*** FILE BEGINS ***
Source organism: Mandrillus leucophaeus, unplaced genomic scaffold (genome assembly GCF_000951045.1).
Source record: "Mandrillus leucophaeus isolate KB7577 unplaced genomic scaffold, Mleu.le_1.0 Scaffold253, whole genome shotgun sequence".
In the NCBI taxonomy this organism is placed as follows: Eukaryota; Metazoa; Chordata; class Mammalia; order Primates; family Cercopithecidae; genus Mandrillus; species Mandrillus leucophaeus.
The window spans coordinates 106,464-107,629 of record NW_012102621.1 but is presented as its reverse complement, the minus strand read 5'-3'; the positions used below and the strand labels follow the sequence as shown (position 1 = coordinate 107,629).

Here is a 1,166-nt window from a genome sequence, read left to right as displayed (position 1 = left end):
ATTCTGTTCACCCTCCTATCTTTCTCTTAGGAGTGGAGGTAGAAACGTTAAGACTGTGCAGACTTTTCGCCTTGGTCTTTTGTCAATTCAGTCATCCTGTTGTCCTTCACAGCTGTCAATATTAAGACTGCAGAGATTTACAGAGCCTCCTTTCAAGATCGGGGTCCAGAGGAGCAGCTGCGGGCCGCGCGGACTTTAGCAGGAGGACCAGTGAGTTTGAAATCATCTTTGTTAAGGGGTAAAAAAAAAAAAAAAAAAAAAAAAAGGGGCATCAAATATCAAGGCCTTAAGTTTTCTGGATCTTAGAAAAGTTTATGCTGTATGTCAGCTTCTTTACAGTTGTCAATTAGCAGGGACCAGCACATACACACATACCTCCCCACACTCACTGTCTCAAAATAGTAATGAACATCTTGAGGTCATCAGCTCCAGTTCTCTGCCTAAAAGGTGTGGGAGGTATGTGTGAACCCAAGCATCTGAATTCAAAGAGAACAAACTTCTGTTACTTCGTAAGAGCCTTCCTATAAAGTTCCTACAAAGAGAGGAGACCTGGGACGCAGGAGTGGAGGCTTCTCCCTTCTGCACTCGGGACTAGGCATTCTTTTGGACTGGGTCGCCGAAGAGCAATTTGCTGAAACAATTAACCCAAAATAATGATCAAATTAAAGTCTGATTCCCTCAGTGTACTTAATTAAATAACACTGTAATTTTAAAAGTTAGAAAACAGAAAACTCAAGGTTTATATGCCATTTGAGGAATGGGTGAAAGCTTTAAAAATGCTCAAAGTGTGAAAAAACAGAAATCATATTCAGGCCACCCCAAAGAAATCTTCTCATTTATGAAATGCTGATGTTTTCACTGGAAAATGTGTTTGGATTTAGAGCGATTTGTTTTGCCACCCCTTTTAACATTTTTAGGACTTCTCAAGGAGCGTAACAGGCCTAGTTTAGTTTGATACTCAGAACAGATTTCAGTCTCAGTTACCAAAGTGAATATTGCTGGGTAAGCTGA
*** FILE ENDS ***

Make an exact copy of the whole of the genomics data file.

Source organism: Mandrillus leucophaeus, unplaced genomic scaffold (genome assembly GCF_000951045.1).
Source record: "Mandrillus leucophaeus isolate KB7577 unplaced genomic scaffold, Mleu.le_1.0 Scaffold253, whole genome shotgun sequence".
In the NCBI taxonomy this organism is placed as follows: Eukaryota; Metazoa; Chordata; class Mammalia; order Primates; family Cercopithecidae; genus Mandrillus; species Mandrillus leucophaeus.
The window spans coordinates 106,464-107,629 of record NW_012102621.1 but is presented as its reverse complement, the minus strand read 5'-3'; the positions used below and the strand labels follow the sequence as shown (position 1 = coordinate 107,629).

Here is a 1,166-nt window from a genome sequence, read left to right as displayed (position 1 = left end):
ATTCTGTTCACCCTCCTATCTTTCTCTTAGGAGTGGAGGTAGAAACGTTAAGACTGTGCAGACTTTTCGCCTTGGTCTTTTGTCAATTCAGTCATCCTGTTGTCCTTCACAGCTGTCAATATTAAGACTGCAGAGATTTACAGAGCCTCCTTTCAAGATCGGGGTCCAGAGGAGCAGCTGCGGGCCGCGCGGACTTTAGCAGGAGGACCAGTGAGTTTGAAATCATCTTTGTTAAGGGGTAAAAAAAAAAAAAAAAAAAAAAAAAGGGGCATCAAATATCAAGGCCTTAAGTTTTCTGGATCTTAGAAAAGTTTATGCTGTATGTCAGCTTCTTTACAGTTGTCAATTAGCAGGGACCAGCACATACACACATACCTCCCCACACTCACTGTCTCAAAATAGTAATGAACATCTTGAGGTCATCAGCTCCAGTTCTCTGCCTAAAAGGTGTGGGAGGTATGTGTGAACCCAAGCATCTGAATTCAAAGAGAACAAACTTCTGTTACTTCGTAAGAGCCTTCCTATAAAGTTCCTACAAAGAGAGGAGACCTGGGACGCAGGAGTGGAGGCTTCTCCCTTCTGCACTCGGGACTAGGCATTCTTTTGGACTGGGTCGCCGAAGAGCAATTTGCTGAAACAATTAACCCAAAATAATGATCAAATTAAAGTCTGATTCCCTCAGTGTACTTAATTAAATAACACTGTAATTTTAAAAGTTAGAAAACAGAAAACTCAAGGTTTATATGCCATTTGAGGAATGGGTGAAAGCTTTAAAAATGCTCAAAGTGTGAAAAAACAGAAATCATATTCAGGCCACCCCAAAGAAATCTTCTCATTTATGAAATGCTGATGTTTTCACTGGAAAATGTGTTTGGATTTAGAGCGATTTGTTTTGCCACCCCTTTTAACATTTTTAGGACTTCTCAAGGAGCGTAACAGGCCTAGTTTAGTTTGATACTCAGAACAGATTTCAGTCTCAGTTACCAAAGTGAATATTGCTGGGTAAGCTGA